Back in Riverton, Otago, New Zealand, in 1848, a schooner of 180 tons was launched. Champagne being short, she was christened with a bottle of rum, and named Amazon, to the shouts of many Maori spectators. She was the first vessel to be built there, and her owner and builder, Captain Howell, was properly proud of her. And her first voyage must be one of the strangest on record.
Her crew, except for a couple of mates, was entirely Maori. They sailed her to Akaroa, the site of a failed attempt to make New Zealand French, where a party of the disappointed Gallic settlers hired Howell to carry them to Tahiti.
Howell and his Maori crew successfully landed the Frenchmen at Matavai Bay, but then found that the island was buzzing with the news of the discovery of gold up the Sacramento River, in California. Captain Howell wasn't interested, but the Maori seamen wanted to sail there, to see some of this "gold" stuff that they had never heard of before. There were men on the wharves of Papeete clamoring to buy passage to San Francisco, too, so Captain Howell gave in, and with a crew so eager to see what California was like, they made a very swift passage.
They sailed up the river, and set to digging for gold themselves. And they were successful. They struck it so rich that their camp attracted every ruffian in the valley. The Maoris seemed easy game -- which they were most emphatically not. In the melee, however, one of the ship's mates was killed. So Captain Howell decided to go back to the schooner, and sail her home to New Zealand.
The Maoris made no objection. In fact, they had been highly disappointed when they first saw what gold looked like. They wondered why they had sailed so far, they said, when there was plenty of that stuff back in Otago, New Zealand. Howell, as he said later, was struck dumb by this. But then when they got back to Riverton his Maori seamen refused to take him to the areas where gold could be found.
They had seen too many of the bad things gold could do to men, they said.
From an item in the Evening Post of Wellington, 18 December 1937.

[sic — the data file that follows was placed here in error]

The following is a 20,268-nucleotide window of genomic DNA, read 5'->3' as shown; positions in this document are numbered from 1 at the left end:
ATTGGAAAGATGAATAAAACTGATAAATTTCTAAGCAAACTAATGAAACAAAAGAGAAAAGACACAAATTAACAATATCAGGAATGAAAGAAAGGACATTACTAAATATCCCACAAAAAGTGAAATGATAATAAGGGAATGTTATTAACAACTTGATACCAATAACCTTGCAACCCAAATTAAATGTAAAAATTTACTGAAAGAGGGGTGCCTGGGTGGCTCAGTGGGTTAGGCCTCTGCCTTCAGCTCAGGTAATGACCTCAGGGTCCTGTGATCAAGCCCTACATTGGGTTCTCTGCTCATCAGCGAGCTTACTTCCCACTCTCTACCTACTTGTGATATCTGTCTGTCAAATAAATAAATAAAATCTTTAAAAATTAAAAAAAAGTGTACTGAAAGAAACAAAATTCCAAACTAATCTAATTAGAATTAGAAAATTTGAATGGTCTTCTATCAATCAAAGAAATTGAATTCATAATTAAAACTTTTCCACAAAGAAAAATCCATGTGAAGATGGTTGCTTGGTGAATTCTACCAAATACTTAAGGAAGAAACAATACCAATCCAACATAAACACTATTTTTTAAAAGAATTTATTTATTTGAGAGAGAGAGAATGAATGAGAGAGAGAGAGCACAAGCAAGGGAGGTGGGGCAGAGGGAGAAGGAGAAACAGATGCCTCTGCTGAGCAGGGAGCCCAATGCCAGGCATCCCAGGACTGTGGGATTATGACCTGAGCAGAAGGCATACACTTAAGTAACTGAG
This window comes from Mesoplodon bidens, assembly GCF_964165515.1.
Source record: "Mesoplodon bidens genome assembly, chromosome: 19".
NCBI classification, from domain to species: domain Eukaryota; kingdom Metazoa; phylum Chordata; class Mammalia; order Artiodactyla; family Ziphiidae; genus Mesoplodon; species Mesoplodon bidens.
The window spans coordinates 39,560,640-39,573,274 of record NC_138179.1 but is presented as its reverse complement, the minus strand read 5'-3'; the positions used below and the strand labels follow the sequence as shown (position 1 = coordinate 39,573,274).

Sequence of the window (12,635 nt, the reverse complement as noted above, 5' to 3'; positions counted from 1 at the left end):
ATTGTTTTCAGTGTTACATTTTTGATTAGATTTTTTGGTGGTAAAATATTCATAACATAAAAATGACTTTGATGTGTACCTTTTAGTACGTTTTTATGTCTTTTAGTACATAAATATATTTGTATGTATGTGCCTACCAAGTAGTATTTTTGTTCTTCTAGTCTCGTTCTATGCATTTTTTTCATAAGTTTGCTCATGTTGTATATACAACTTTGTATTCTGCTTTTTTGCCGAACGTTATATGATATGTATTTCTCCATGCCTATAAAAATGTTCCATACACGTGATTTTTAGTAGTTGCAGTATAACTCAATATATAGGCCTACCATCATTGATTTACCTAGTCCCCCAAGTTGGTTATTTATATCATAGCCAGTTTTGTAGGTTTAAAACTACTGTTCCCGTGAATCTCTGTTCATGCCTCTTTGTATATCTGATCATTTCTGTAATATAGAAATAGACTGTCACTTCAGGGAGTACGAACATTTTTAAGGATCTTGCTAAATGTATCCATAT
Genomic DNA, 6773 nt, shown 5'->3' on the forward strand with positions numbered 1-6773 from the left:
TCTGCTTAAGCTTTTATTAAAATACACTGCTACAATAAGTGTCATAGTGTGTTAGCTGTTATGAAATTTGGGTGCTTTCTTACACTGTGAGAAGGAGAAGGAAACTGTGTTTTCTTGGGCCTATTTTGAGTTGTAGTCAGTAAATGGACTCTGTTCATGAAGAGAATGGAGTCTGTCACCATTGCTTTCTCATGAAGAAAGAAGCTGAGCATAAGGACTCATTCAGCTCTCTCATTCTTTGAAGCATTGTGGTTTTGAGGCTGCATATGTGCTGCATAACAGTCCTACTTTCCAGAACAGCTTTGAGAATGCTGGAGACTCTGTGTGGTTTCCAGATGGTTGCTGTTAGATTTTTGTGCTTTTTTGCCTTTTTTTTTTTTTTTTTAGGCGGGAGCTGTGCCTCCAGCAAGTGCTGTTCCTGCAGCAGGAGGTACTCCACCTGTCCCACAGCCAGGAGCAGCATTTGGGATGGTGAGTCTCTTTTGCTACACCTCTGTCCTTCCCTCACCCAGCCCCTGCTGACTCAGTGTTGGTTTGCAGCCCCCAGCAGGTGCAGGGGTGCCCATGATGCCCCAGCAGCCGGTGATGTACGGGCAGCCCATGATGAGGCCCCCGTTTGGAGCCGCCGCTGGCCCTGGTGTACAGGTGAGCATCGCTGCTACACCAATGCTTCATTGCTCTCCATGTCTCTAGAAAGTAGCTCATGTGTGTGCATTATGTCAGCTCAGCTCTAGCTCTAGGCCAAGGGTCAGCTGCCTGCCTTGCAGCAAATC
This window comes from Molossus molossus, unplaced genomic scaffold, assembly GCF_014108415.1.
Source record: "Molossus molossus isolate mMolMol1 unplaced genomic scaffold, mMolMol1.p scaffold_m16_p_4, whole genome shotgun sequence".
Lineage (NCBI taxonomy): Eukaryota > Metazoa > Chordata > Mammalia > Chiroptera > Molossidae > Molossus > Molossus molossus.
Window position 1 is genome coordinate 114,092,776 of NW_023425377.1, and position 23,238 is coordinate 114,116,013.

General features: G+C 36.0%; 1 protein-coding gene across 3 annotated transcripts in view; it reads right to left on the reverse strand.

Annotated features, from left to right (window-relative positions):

The apartment's government valuation was $1.6 million. That value has been reduced by $900,000 because a neighbor built a fort for his children. From Dominion Post
A Wellington couple have seen their million-dollar harbour views
stripped away after the council signed off on an imposing playground
Peter and Sylvia Aitchison, who live in an apartment
on Roseneath's sought after Maida Vale Rd, accuse the Wellington City
Council of failing them in allowing the large wooden structure to be
built on their boundary line.
The fort-like structure has
completely blocked their view of Wellington Harbour, instead leaving
them with a close-up view of wooden planking.
The Aitchisons went to the council when they became aware the owner
of the neighbouring property, David Walmsley, planned to build the large
wooden play area.
They argued that resource consent was needed but the council disagreed saying the structure met district plan requirements.
turreted fort went up in a "considerable flurry of activity" and the
Aitchisons took their dispute with the council to the Environment Court,
court documents show.
They argued before the court that the structure, more than 11m long and up to 4m high, had "walled them in".
It had led to a loss of natural light and direct sun, as well as impacting on their privacy andproperty value.
It also had adverse effects on their health and well-being, they said.
City Planning and Design manager Warren Ulusele said while the council
understood the impact of the structure on the Aitchisons, it was bound
to follow the district plan.
He admitted there was an option for
the council to go to the Resource Management Act and ask for resource